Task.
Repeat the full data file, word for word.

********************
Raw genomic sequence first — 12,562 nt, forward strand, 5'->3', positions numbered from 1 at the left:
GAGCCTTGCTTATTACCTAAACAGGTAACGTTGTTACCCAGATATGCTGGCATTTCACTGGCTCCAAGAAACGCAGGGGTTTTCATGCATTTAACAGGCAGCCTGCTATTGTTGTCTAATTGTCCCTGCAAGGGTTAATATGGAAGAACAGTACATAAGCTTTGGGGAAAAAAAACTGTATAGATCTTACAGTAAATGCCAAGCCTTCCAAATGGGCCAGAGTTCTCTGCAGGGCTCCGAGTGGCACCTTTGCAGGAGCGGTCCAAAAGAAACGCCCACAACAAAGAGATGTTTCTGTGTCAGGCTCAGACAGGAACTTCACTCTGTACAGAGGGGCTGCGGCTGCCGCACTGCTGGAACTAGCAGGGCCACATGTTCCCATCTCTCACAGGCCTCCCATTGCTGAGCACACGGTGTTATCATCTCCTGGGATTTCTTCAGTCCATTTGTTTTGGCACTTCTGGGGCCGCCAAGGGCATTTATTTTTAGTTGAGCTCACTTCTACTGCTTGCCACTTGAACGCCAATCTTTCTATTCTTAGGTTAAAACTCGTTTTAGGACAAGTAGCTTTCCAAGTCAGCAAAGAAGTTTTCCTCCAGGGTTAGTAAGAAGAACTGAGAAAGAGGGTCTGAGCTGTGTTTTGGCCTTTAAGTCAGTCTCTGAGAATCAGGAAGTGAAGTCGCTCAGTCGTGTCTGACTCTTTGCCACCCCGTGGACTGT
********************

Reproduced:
Raw genomic sequence first — 12,562 nt, forward strand, 5'->3', positions numbered from 1 at the left:
GAGCCTTGCTTATTACCTAAACAGGTAACGTTGTTACCCAGATATGCTGGCATTTCACTGGCTCCAAGAAACGCAGGGGTTTTCATGCATTTAACAGGCAGCCTGCTATTGTTGTCTAATTGTCCCTGCAAGGGTTAATATGGAAGAACAGTACATAAGCTTTGGGGAAAAAAAACTGTATAGATCTTACAGTAAATGCCAAGCCTTCCAAATGGGCCAGAGTTCTCTGCAGGGCTCCGAGTGGCACCTTTGCAGGAGCGGTCCAAAAGAAACGCCCACAACAAAGAGATGTTTCTGTGTCAGGCTCAGACAGGAACTTCACTCTGTACAGAGGGGCTGCGGCTGCCGCACTGCTGGAACTAGCAGGGCCACATGTTCCCATCTCTCACAGGCCTCCCATTGCTGAGCACACGGTGTTATCATCTCCTGGGATTTCTTCAGTCCATTTGTTTTGGCACTTCTGGGGCCGCCAAGGGCATTTATTTTTAGTTGAGCTCACTTCTACTGCTTGCCACTTGAACGCCAATCTTTCTATTCTTAGGTTAAAACTCGTTTTAGGACAAGTAGCTTTCCAAGTCAGCAAAGAAGTTTTCCTCCAGGGTTAGTAAGAAGAACTGAGAAAGAGGGTCTGAGCTGTGTTTTGGCCTTTAAGTCAGTCTCTGAGAATCAGGAAGTGAAGTCGCTCAGTCGTGTCTGACTCTTTGCCACCCCGTGGACTGT